An Analysis of "The Garden of Love" by William Blake
The Garden of Love
I went to the Garden of Love,
And saw what I never had seen;
A Chapel was built in the midst,
Where I used to play on the green.
And the gates of this Chapel were shut
And "Thou shalt not," writ over the door;
So I turned to the Garden of Love
That so many sweet flowers bore.
And I saw it was filled with graves,
And tombstones where flowers should be;
And priests in black gowns were walking their rounds,
And binding with briars my joys and desires.
Analysis of The Garden of Love
First, Blake’s poem contains a lot of imagery. While reading, there is an experience whether momentary or across a period of time. I envision his return to a place where he had visited a lot as a child and it was no longer the same as it had once been. He is wiser. Maybe a chapel was built in the background, or maybe he had noticed it more for the first time, including its behaviors. His value of the garden when he was younger was simply a playground. His life was happier as a child. As he grew into adulthood, everything the chapel represents comes to the forefront of his life, including what he disagrees with which has an underlying tone of concern for society.
In the second stanza, he notices all the rituals and expectations of the chapel, all the “Do this, don’t do that’s” which are unspokenly scripted all over the door. Naturally, it’s better to focus on the effects of the "Garden of Love." As a child, imagination is on fire, there are no burdens and now, as an adult, the garden is in despair.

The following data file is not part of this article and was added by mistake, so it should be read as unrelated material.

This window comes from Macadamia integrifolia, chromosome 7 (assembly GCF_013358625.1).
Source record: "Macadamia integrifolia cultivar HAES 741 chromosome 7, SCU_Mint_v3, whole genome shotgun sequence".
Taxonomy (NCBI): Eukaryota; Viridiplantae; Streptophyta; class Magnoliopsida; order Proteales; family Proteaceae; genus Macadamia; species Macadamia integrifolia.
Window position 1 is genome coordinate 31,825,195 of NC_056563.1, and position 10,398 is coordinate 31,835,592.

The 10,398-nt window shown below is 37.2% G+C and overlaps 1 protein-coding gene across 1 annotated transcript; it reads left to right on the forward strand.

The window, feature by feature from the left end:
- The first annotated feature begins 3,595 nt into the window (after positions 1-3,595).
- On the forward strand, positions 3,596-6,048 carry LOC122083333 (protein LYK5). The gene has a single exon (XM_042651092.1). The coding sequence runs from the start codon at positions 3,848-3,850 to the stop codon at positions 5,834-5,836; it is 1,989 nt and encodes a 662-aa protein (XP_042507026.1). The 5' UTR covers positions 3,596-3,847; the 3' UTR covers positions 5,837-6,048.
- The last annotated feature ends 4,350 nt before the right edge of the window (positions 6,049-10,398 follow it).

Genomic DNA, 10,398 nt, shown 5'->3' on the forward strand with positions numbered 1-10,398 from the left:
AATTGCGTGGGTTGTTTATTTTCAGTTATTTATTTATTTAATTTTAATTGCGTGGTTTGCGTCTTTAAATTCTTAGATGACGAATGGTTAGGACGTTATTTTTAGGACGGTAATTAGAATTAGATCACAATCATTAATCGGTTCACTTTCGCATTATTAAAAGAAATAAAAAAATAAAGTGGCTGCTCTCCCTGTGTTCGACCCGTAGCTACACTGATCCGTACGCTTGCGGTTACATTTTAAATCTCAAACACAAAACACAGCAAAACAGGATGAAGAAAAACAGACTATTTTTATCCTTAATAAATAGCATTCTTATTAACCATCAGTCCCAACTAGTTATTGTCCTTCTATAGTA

In studying Blake’s life, we learn he was a Christian and while following the philosophical ideas of a Swedish scientist and theologian, Swedenborg, further thought processes of Blake led into areas of mysticism and the occult (supernatural phenomena).
In studying the human condition or state of the human soul, during the era in which he lived, he displays philosophies of what was deemed as bad due to the belief of original sin versus choice. See his Songs of Innocence and Songs of Experience .
The Garden of Love seems to represent the ritualistic nature of “religion” and how, if “chapel” represents man-made religion, if you will, churches generally placed direct restrictions on people such as how they should pray or how they should interpret readings from the Bible. In referencing the unspoken idea of choice, the language in the scriptures is also dependent upon a reader’s perspective or perception.
Note the image accompanying the video below--it is cold and lifeless, unfeeling and begs the question of "What has happened here?"